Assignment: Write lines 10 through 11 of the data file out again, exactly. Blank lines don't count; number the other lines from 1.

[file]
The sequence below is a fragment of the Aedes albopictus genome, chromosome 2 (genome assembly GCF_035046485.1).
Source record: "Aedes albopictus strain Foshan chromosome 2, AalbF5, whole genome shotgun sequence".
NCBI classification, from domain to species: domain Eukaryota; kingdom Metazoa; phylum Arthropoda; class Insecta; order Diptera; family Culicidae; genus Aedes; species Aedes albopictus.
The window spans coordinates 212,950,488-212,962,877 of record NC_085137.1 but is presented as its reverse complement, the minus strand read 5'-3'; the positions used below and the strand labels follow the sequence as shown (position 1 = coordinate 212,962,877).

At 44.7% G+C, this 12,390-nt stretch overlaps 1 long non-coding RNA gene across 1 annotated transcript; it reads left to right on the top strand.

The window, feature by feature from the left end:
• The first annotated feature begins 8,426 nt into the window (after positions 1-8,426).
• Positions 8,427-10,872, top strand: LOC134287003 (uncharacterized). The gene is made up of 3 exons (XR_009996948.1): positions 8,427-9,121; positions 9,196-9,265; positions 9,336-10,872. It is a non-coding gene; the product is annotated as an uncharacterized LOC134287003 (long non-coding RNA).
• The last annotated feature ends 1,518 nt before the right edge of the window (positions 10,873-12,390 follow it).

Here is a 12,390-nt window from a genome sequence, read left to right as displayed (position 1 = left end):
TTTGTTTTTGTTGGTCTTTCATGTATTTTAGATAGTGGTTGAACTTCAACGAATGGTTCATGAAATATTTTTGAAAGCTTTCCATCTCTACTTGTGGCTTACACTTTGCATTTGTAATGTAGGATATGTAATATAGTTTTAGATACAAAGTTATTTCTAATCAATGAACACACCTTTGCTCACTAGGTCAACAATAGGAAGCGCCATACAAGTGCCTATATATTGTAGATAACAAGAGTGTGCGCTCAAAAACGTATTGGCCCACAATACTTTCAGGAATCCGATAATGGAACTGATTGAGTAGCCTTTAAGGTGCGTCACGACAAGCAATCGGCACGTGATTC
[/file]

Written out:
Here is a 12,390-nt window from a genome sequence, read left to right as displayed (position 1 = left end):
TTTGTTTTTGTTGGTCTTTCATGTATTTTAGATAGTGGTTGAACTTCAACGAATGGTTCATGAAATATTTTTGAAAGCTTTCCATCTCTACTTGTGGCTTACACTTTGCATTTGTAATGTAGGATATGTAATATAGTTTTAGATACAAAGTTATTTCTAATCAATGAACACACCTTTGCTCACTAGGTCAACAATAGGAAGCGCCATACAAGTGCCTATATATTGTAGATAACAAGAGTGTGCGCTCAAAAACGTATTGGCCCACAATACTTTCAGGAATCCGATAATGGAACTGATTGAGTAGCCTTTAAGGTGCGTCACGACAAGCAATCGGCACGTGATTC